Nonetheless, this car is supposed to pamper and, like (almost) all BMWs, thrill its occupants. All variants have air suspension, with automatic self-levelling as standard (the first BMW to offer all-round air suspension).
Alongside the familiar Eco Pro, Comfort and Sport drive modes is a new Adaptive mode, which adjusts throttle, steering and suspension responses to match your driving style, saving you the hassle of switching between Sport and Comfort in varied terrain.
Opt for Executive Drive Pro and the car will scan the tarmac ahead and utilise your GPS coordinates to prep the suspension accordingly. If this sounds like the Magic Body Control system of the S-Class, that’s because the concept is similar. The difference is, unlike Mercedes’ system and Airmatic suspension, which are mutually exclusive, you can opt for Executive Drive Pro together with the standard air suspension.
All this translates to opulent levels of comfort on the road. The 7 Series offers a wonderfully cushioned ride that’s as good as, if not better than, the S-Class – evident when the Bimmer made mincemeat of the unforgiving cobbled roads in Porto’s city centre.
The sheer comfort, however, does not come at the expense of handling. The 730d variant handles like a BMW should, displaying an agility and composure its biggest rivals (literally and competitively) can only dream about.
The 730d’s all-new 265bhp turbo-diesel engine is both muscular and refined, smoothly pulling past 200km/h on the motorway without visible strain. Pair that with the faultless 8-speed Steptronic transmission and the car feels much quicker than its power figure suggests.
It sounds surprisingly sporty, too, emitting a soundtrack that’s characteristic of BMW’s creamy inline-6 petrol engines. It only gives its oil-burning addiction away when you’re outside the car – the diesel chatter is intolerably conspicuous at idle.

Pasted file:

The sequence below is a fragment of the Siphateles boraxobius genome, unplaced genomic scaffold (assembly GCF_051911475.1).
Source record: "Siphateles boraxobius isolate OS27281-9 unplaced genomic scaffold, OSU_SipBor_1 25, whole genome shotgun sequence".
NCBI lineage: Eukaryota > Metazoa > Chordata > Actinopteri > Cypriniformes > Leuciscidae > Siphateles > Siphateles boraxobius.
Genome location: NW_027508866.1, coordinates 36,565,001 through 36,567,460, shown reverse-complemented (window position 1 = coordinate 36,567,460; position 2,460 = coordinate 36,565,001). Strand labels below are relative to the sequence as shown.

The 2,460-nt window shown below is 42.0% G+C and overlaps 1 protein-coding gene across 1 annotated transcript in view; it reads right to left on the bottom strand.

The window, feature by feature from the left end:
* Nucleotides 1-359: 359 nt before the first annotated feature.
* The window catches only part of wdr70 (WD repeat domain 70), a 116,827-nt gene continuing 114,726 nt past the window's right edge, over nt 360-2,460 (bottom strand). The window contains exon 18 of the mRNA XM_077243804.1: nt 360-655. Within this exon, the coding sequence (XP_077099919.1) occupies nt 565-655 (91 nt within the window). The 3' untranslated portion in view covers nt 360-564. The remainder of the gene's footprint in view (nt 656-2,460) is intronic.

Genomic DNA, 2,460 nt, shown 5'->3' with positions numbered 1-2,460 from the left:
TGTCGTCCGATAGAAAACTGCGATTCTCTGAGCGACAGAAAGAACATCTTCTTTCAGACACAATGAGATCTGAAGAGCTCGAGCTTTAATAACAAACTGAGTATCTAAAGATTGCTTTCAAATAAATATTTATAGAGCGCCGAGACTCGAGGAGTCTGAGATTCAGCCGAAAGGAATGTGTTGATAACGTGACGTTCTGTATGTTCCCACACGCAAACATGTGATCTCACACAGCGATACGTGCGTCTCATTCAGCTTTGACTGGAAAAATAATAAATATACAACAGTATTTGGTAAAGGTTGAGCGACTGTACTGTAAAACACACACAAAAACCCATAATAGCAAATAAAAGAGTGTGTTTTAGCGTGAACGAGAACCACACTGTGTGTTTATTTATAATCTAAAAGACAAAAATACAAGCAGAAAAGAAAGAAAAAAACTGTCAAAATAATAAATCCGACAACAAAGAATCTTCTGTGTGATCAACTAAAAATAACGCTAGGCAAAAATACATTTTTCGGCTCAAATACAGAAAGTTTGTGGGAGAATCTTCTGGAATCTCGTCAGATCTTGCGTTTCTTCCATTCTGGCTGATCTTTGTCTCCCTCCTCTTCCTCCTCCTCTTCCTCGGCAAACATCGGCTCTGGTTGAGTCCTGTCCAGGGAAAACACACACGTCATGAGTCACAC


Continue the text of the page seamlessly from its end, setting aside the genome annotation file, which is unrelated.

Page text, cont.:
If you consider yourself upper-crust, the long-wheelbase all-wheel-drive 750Li xDrive is the 7 to have. Though slightly less fluid around road bends, the car cocoons passengers with unmatched serenity.
Wind and road noise is almost absent at speeds up to 160km/h – unless you stomp on the accelerator and awaken the stonking 450bhp V8 powerplant, which propels you to 100km/h from a standstill in an incredible 4.5 seconds (0.3 of a second faster than its predecessor, and merely 0.4 of a second slower than the M3 Sedan).
The best thing is, the extra performance doesn’t put a dent on efficiency. The 750Li is more economical (12km per litre versus 11.6km) and cleaner (192g/km versus 199g/km) than before.
If you’re a thrifty towkay who’s really looking to stretch his dollar, the fuel-sipping diesel figures are even more impressive: 22.2km per litre and 119g/km of CO2.
Inside the cabin, the layout is clearly modern BMW. The main difference is that the quality and technology in here are unlike in any other model before.
The iDrive system has gained a touch display, meaning you can select functions on the screen directly, or pinch and pull, to enlarge map views instead of manipulating the iDrive knob.